Care needs to be taken when exposing the radial head, over which a deep branch of the radial nerve migrates across the Frohse arch as the posterior interosseous nerve. To avoid injury to the radial nerve, the radius needs to be rotated extremely posteriorly, the termination point of the posterior rotator muscle needs to be separated, and the joint capsule should be pushed from the inside out with an osteotome. Simultaneously, using the characteristics of the radius, the radial head fracture area is rotated toward the field of view for exposure.
Access to the bicipital tendon is determined by the type of fracture. For coronoid fractures and trochlea fractures located on the ulnar side, we used the medial interval, while for humeral capitellum fractures and radial head fractures, we used the lateral interval to access the bicipital tendon.
Intraoperative placement of drainage is essential, as adequate drainage prevents hematoma formation and reduces the risk of infection and heterotopic ossification.
Early rehabilitation activities are recommended. In particular, the elbow joint should not be overly bandaged, as a thick sterile dressing will greatly affect the arc of elbow bending.
To prevent heterotopic ossification after surgery, it is recommended that patients take oral nonsteroidal anti-inflammatory drugs such as indomethacin for six weeks; those with severe gastrointestinal reactions should take etoricoxib instead.
There were a few limitations in this study. The study was essentially retrospective, and there was no control group for comparison. Furthermore, the sample size of the different fracture types included was small, and we did not analyze combined fractures separately from simple fractures. Finally, studies on learning curves have not been conducted, and more in-depth analyses need to be carried out. Future work should also explore the efficacy of the anterior approach in the treatment of terrible triad injury based on prospective studies with expanded sample sizes.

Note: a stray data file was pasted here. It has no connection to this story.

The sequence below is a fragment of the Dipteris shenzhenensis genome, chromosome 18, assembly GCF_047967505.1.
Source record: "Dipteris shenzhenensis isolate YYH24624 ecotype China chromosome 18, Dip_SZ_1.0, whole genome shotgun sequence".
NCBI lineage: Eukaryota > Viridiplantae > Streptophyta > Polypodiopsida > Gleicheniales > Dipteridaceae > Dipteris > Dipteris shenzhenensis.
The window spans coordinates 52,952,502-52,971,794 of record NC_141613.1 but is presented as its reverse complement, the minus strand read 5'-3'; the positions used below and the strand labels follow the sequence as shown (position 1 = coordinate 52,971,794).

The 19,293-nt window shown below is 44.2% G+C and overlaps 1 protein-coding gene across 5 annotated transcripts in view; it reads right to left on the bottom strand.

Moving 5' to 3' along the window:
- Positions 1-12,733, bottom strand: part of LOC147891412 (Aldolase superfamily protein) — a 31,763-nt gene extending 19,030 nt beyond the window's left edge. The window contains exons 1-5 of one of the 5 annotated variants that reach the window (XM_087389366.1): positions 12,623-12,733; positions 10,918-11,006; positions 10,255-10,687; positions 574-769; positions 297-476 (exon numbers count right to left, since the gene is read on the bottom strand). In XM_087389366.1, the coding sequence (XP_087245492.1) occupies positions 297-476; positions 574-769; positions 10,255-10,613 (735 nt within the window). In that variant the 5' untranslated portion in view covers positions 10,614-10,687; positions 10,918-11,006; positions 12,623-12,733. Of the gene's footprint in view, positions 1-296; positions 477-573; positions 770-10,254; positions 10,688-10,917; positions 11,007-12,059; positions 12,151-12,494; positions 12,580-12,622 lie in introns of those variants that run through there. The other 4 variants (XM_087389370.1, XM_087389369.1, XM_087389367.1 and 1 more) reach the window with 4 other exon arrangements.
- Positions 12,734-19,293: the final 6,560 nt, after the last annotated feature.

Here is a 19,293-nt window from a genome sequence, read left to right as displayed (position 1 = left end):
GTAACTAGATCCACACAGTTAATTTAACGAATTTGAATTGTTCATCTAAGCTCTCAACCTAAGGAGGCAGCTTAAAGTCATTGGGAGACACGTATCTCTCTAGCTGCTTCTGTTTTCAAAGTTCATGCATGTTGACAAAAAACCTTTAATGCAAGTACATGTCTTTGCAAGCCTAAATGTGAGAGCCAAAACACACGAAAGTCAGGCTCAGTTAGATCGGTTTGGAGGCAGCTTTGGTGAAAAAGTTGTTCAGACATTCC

The anterior approach for the treatment of coronal plane elbow fractures, especially combined fractures, provides a clear surgical exposure, large operation space, easy reduction, more fixation options, less trauma, fewer complications, and good postoperative function recovery. In conclusion, the anterior approach is reliable in the management of coronal plane elbow fractures and deserves to be implemented in clinical practice.
Availability of data and materials
The datasets analyzed during the current study are available from the corresponding author on reasonable request.
The Mayo Elbow Performance Score
The visual analogue scale scores
- B-B interval: